Neil BoyleNeil Boyle has extensive knowledge and experience in multiple sectors, including construction,  and has worked for several donor agencies as employee and consultant.  For the ADB, World Bank, FAO, and USAID, he has conducted several studies in the infrastructure, manufacturing and services sectors using quantitative and qualitative assessment techniques.  He is knowledgeable of national and international markets and how to position a country’s industry relative to international markets.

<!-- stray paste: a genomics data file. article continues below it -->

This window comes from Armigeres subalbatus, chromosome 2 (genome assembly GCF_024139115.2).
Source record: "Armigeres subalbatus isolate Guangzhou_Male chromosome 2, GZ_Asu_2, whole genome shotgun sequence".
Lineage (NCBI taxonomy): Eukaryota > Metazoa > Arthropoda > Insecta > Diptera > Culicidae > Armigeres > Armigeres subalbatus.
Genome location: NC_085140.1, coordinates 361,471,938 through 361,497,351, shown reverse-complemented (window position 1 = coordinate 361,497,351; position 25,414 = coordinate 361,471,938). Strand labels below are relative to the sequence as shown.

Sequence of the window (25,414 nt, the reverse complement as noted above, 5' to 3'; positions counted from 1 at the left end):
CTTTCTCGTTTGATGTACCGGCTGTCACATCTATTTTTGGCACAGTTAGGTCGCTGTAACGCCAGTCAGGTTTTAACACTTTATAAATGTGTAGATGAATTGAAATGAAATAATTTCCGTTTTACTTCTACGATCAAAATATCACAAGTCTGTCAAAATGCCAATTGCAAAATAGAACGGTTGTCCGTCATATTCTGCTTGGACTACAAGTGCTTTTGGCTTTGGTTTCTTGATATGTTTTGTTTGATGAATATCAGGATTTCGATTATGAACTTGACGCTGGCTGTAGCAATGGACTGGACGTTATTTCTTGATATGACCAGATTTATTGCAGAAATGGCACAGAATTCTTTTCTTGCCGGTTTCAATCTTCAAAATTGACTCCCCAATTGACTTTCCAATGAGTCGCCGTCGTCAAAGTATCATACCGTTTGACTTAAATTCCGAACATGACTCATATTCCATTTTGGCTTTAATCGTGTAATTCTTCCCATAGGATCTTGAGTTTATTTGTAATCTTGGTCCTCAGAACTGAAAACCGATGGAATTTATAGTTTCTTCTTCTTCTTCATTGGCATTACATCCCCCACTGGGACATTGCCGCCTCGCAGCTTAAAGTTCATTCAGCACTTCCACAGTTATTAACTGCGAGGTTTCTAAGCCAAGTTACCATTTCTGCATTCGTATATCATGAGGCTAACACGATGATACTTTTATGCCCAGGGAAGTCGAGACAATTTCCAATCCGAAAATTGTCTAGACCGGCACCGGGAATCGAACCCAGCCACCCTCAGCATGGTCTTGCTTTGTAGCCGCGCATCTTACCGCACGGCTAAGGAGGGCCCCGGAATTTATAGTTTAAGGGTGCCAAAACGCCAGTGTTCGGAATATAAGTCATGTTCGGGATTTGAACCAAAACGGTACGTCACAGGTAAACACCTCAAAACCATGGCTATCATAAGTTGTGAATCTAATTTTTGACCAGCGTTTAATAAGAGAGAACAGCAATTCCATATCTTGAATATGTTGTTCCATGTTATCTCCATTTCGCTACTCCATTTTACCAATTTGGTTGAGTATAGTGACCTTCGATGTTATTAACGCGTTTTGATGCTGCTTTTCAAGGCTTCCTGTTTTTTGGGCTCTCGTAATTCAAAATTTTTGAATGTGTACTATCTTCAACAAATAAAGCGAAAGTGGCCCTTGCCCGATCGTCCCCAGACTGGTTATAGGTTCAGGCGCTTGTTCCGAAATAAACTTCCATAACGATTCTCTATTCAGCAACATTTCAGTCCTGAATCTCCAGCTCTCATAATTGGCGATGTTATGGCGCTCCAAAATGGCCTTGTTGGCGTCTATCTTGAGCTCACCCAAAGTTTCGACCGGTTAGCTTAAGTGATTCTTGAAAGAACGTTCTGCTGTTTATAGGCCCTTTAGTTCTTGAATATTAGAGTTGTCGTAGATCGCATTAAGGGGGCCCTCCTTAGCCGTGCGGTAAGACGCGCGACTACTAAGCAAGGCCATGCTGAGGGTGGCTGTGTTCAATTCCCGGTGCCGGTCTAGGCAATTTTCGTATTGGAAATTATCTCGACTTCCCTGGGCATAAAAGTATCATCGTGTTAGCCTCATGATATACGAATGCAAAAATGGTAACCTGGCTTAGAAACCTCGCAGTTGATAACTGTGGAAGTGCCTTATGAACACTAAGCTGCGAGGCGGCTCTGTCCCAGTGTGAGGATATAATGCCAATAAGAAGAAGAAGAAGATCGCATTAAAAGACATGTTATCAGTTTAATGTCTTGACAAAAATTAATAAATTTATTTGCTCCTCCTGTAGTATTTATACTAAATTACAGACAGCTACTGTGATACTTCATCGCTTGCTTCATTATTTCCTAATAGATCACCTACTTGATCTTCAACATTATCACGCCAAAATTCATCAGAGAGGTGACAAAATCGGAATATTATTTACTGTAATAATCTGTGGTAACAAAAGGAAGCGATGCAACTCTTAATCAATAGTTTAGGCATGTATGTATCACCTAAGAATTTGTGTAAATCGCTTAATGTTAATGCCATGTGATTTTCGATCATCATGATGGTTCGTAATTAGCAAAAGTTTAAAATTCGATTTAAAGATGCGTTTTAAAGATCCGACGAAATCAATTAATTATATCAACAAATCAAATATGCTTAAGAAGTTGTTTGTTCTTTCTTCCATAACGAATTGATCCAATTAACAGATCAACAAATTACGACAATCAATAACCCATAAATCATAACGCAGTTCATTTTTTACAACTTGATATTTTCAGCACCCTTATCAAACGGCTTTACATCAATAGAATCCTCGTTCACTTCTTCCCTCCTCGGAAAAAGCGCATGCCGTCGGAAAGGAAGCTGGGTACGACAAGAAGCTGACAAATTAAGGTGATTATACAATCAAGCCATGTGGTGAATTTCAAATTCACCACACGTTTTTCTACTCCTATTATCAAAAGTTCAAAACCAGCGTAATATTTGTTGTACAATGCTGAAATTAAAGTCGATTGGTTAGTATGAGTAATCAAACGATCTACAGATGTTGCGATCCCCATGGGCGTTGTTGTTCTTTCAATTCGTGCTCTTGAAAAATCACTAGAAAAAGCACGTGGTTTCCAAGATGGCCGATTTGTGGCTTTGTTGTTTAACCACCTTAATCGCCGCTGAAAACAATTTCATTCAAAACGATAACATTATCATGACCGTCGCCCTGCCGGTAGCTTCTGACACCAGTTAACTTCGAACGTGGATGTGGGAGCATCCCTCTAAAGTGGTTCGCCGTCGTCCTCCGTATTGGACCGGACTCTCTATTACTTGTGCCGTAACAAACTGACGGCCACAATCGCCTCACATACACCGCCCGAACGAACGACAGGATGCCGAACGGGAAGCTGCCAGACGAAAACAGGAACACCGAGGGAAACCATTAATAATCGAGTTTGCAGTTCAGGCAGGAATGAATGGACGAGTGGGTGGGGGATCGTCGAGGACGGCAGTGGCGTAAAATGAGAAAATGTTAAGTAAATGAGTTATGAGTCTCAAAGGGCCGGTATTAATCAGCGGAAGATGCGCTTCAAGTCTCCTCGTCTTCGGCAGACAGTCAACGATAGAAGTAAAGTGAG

Mr. Boyle worked for the Republic of Philippines World Bank-funded Policy Guidance and Program Development Project. He provided infrastructure expertise and policy advice for development and improved maintenance of the national highway system. He advised the Secretary and Assistant Secretary of the Department of Public Works and Highways (DPWH) and other officials on reform opportunities in the sector, including regulatory policy involving DPWH, Commission on Audit, Department of Finance, Department of Budget and Management and the National Economic Development Authority, restructuring, and privatization of the national highway sector agency. He designed, guided, monitored, and supervised local employee assistance leading to successful completion of the strategic Program Implementation Plan (PIP) and successful World Bank appraisal and financing of the first project in the National Road Information Management Program (NRIMP). He also evaluated policy and institutional level problems and negotiated solutions that would promote rule of law and foreign direct investment and reduce corruption.